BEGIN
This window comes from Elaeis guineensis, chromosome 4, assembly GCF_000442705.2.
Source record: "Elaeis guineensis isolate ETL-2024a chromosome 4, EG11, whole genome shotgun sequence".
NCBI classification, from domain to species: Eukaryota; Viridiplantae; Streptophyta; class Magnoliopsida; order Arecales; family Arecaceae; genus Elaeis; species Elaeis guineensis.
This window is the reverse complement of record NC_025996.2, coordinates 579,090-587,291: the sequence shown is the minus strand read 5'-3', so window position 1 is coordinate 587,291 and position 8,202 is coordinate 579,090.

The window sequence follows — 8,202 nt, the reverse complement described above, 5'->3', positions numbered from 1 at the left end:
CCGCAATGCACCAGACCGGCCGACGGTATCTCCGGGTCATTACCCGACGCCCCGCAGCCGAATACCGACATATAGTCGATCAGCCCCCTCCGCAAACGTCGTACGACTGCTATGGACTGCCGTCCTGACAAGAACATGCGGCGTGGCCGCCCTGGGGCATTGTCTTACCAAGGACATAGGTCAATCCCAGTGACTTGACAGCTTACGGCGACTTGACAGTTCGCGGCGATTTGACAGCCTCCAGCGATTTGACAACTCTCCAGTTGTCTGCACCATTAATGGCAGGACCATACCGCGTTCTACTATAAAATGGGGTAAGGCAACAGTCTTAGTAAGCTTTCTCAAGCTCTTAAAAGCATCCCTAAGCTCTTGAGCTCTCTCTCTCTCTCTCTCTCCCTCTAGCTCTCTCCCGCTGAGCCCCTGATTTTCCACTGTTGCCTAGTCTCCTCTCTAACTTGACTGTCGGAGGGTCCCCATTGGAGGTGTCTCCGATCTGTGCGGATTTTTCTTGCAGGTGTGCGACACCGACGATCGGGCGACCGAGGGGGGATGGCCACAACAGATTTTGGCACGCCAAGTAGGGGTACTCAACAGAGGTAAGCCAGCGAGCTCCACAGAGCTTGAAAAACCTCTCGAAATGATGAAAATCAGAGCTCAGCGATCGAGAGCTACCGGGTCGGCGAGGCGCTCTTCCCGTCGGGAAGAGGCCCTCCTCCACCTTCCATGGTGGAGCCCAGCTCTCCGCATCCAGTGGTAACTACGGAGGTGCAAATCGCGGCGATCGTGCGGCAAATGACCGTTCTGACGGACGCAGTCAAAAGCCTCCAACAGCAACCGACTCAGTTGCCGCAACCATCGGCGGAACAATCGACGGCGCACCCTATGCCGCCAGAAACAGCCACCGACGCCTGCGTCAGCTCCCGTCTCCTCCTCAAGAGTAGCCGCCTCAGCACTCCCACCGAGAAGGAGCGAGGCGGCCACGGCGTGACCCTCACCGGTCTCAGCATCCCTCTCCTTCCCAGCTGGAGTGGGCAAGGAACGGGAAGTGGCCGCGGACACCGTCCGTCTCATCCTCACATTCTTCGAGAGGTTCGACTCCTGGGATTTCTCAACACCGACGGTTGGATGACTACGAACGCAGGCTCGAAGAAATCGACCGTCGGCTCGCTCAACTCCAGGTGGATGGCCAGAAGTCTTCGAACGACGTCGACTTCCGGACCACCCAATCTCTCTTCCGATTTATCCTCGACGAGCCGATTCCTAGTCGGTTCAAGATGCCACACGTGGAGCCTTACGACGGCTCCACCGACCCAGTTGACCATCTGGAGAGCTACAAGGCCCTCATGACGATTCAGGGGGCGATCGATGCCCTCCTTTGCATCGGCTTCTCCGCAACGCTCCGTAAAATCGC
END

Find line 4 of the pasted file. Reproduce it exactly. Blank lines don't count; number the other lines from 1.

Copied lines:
This window is the reverse complement of record NC_025996.2, coordinates 579,090-587,291: the sequence shown is the minus strand read 5'-3', so window position 1 is coordinate 587,291 and position 8,202 is coordinate 579,090.